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Published: September 2006 EU, US

Starting Out: Chess Tactics and Checkmates

Once you have figured out how all the chess pieces move, what is the next step up the chess ladder? This helpful and entertaining book provides you with the complete answer. In this easy-to-follow guide, renowned chess teacher Chris Ward explains all the crucial checkmating patterns, plus how to catch out your opponents with an assortment of tricks and traps, commonly known as chess tactics. There is something for everyone in this book: improving players can benefit from learning the basic checkmates and the key tactics such as attacking and defending pieces, forks, pins and skewers, while more experienced players can discover the delights of advanced checkmates and sneaky tricks, ones that can flummox even the world's best players!

Learning chess tactics is fun and one of the quickest ways of improving your chess, and it's even more enjoyable when your opponents begin falling for your tricks! Read this book and, with the help of a Grandmaster, you will be ready to unleash your weapons in your chess battles, whoever your opponent may be.

  • An ideal chess tactics and checkmates guide for the improving player
  • Written by a distinguished chess author
  • Full of notes, tips and warnings to help the reader

CD extract available in Chessbase format (zipped)

download ebook sample in pgn format for the Everyman Chess Viewer

download paper book sample (pdf)


While only 172 pages long, I was amazed at just how much useful info GM Ward has packed into this volume. Clearly this book was not thrown together over a few weekends, but rather Chris has spent some time thinking about how best to present the material. Obviously his years coaching juniors has helped him know just how to explain/breakdown chess positions to those relatively new to the game. Additionally, the diagrams often contain arrows which make it crystal clear how the particular tactic or checkmate under discussion works. Also, practically every page contains useful tips, notes, and warnings that should prove helpful to those looking to improve their game. Ward also includes examples from his own games, which I really like as you get to see the tactic/checkmating pattern through his eyes. When you add to this package Chris friendly/chatty writing style, you have a wonderful primer on the weapons of chess. As to who specifically this book is targeted to, I would say two groups: the first section is ideal for the chess neophyte and will give him or her an excellent introduction to the world of tactics and mates. The second half of the book provides great material for the novice club player (say those rated between 1100-1500 Elo) who wants to sharpen his or her money skills.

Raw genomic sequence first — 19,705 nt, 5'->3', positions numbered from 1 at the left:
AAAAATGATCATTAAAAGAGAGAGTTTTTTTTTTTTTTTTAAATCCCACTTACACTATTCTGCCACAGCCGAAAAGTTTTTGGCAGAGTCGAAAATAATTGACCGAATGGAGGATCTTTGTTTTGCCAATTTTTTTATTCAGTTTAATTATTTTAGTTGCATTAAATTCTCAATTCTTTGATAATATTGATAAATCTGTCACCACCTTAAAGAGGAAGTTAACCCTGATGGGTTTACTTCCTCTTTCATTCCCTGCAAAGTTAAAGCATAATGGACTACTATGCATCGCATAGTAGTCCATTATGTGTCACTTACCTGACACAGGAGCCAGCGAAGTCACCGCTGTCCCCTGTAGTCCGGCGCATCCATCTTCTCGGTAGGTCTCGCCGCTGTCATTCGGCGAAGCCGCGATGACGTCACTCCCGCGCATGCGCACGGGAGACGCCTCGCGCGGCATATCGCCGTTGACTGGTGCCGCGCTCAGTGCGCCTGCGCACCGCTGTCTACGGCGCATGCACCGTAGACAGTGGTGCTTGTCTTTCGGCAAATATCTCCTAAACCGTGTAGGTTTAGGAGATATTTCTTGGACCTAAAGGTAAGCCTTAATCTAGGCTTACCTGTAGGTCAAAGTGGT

—Michael Jeffreys